What Is a Convenience Fee and Should You Charge One?
In a world where almost all money is in digital bank accounts, paying with a card is a matter of course, and yet a large number of stores and restaurants charge an extra fee to any guest who pays in the most practical manner.
This is called a convenience fee and is charged because some businesses think it will save them money. What most don’t realize, however, is that the pittance they are collecting from each card paying customer isn’t worth the annoyance most customers feel for being discouraged from using their primary payment method.
Everything is bought with cards now. Even vending machines have card readers so why are businesses still pretending that paying with cash or check are the “normal” ways?
The cost of processing
The reason that many venues charge a convenience fee is that the bank and processor service both take a small percentage from each credit card payment the business processes. Worse for companies, this is not an absolutely predictable amount because each individual transaction could come with additional costs.
There’s the initial transaction fee which is usually about 2%, then there’s the processor markup charged by their payment processing services.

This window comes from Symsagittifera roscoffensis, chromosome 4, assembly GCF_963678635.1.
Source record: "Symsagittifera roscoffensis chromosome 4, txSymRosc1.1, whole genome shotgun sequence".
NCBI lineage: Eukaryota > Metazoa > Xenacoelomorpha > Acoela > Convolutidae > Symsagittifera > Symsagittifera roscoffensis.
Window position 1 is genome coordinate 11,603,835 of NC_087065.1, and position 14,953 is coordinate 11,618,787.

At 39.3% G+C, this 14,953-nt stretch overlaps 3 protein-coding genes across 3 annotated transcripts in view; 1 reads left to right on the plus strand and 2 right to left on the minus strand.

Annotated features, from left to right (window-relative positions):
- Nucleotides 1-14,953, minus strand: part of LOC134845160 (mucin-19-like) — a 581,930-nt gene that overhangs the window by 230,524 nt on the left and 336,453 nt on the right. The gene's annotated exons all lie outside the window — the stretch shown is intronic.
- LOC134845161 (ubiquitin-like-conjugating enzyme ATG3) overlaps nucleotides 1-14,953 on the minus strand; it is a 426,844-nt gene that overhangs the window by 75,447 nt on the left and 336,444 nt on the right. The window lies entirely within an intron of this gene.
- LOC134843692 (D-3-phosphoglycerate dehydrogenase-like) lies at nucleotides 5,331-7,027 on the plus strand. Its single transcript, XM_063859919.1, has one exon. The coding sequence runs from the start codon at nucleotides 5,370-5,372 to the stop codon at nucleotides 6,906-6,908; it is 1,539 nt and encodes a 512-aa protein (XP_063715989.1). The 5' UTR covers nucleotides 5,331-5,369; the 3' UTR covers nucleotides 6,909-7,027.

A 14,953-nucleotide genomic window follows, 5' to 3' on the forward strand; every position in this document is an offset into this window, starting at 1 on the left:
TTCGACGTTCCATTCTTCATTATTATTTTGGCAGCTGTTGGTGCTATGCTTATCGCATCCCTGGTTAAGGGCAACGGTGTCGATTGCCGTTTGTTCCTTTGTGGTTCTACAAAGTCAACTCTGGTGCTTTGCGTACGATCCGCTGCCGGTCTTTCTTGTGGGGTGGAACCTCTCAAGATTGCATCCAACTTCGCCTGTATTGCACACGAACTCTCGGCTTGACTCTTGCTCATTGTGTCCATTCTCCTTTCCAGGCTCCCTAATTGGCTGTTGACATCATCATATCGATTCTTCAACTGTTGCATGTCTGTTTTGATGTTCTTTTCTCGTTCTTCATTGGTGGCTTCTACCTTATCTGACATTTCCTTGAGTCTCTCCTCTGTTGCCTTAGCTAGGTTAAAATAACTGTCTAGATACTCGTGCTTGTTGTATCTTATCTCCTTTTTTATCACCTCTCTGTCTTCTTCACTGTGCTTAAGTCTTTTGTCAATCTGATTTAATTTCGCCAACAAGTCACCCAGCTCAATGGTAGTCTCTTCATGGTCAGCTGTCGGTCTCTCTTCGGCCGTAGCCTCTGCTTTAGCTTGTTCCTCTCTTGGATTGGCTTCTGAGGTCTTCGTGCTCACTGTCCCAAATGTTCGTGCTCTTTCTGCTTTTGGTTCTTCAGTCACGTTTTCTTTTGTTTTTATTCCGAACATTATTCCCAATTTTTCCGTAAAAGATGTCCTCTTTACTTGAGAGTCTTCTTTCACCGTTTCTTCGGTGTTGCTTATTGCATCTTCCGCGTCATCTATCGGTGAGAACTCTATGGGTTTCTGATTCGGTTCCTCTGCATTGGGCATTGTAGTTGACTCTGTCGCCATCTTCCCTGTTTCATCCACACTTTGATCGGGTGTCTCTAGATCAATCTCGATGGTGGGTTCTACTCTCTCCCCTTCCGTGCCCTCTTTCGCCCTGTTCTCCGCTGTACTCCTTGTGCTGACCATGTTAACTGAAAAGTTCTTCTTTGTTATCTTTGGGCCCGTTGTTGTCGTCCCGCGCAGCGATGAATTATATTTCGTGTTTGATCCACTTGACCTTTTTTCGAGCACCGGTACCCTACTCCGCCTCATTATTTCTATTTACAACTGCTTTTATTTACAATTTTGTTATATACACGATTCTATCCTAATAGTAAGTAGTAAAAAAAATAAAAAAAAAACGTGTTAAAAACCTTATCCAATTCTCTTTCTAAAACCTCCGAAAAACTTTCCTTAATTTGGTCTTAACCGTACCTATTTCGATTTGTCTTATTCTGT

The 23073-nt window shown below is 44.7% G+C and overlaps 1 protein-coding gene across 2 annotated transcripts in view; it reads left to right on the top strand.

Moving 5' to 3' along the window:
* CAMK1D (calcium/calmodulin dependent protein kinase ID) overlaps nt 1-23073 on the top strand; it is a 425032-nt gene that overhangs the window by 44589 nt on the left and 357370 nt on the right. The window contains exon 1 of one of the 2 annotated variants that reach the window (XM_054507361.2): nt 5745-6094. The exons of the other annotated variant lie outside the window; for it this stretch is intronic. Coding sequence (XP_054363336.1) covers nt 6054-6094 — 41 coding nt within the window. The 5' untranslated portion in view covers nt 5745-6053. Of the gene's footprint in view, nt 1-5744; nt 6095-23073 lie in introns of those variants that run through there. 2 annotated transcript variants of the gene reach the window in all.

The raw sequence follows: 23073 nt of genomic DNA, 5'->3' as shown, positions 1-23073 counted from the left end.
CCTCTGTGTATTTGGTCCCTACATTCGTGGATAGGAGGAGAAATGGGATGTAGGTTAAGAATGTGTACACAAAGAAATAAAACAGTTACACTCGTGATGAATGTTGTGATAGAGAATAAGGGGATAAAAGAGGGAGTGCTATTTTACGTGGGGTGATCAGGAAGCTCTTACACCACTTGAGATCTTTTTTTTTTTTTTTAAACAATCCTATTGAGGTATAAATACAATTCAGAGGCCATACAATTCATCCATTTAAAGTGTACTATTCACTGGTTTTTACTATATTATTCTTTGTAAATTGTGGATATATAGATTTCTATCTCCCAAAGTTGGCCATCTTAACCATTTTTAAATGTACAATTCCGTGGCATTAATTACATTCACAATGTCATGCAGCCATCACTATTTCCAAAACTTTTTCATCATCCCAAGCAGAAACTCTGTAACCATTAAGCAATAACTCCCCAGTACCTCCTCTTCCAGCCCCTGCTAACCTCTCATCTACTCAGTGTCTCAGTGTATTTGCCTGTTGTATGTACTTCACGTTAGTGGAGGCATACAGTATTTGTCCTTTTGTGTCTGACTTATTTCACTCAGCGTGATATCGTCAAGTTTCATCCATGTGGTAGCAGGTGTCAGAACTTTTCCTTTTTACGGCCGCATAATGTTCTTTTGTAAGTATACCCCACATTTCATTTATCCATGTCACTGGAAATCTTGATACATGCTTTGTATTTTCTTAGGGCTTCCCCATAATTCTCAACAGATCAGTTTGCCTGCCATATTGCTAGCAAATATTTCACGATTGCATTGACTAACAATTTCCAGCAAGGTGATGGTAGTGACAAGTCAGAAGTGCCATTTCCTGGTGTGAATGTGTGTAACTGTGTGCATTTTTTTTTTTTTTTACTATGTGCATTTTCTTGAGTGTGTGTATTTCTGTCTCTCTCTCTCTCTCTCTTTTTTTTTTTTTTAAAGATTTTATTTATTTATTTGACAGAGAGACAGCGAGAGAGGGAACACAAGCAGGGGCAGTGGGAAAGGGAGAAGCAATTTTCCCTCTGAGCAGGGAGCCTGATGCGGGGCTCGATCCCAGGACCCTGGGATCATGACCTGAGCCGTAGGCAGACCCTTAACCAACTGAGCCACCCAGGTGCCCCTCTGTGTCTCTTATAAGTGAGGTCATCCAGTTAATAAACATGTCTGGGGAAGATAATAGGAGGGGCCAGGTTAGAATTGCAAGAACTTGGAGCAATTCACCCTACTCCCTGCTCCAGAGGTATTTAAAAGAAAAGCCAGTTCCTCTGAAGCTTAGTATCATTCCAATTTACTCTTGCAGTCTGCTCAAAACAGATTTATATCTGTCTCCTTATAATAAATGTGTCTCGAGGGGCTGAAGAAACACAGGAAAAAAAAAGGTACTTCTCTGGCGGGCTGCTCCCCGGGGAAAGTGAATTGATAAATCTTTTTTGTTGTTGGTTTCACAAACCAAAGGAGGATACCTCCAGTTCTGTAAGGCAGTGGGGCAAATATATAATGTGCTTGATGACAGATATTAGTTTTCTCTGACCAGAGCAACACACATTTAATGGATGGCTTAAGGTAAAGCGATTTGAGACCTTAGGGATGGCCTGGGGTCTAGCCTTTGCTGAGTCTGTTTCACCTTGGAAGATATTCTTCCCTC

In addition to your base transaction and processor costs, there is also a collection of incidental fees that could occur with any particular charge. Fees for small transactions, for instance, are the reason there is usually a minimum purchase when paying with a credit card.
However, the most troublesome incidental fee for any business is a chargeback which occurs when a customer’s card is accepted but the payment bounces and is charged back to you, the merchant. Chargebacks can be caused by a lot of things from bank errors to refunded returns but it always results in additional costs.
Other payment fees
Then there are payment fees associated with your type of venue. Physical stores often pay a terminal fee for using a swipe station while e-commerce transactions pay a gateway fee instead.
Altogether, if your business processes digital payments, you can count on paying a small amount in your own fees for each transaction.
An outdated policy
In this scenario, it’s understandable that businesses would want to recoup those costs by passing the charge on to the customer. There’s no denying that processing has become a part of your overhead costs that must be made up for in sales revenue but convenience fees are not the solution.
When cards were something only wealthy people carried around and most people paid in cash, it made sense for stores to follow their impulse to recover from the occasional processing loss and encourage most customers to pay in cash.
However, payment has changed drastically since then and adaptive businesses have to accept that most people will pay with credit cards and it’s unreasonable to penalize them for the privilege.
The hassle of charging convenience fees
So your store feels that approximate 2% processing charge every time a customer pays with a credit card and you want to charge a convenience fee. The next question is: can you?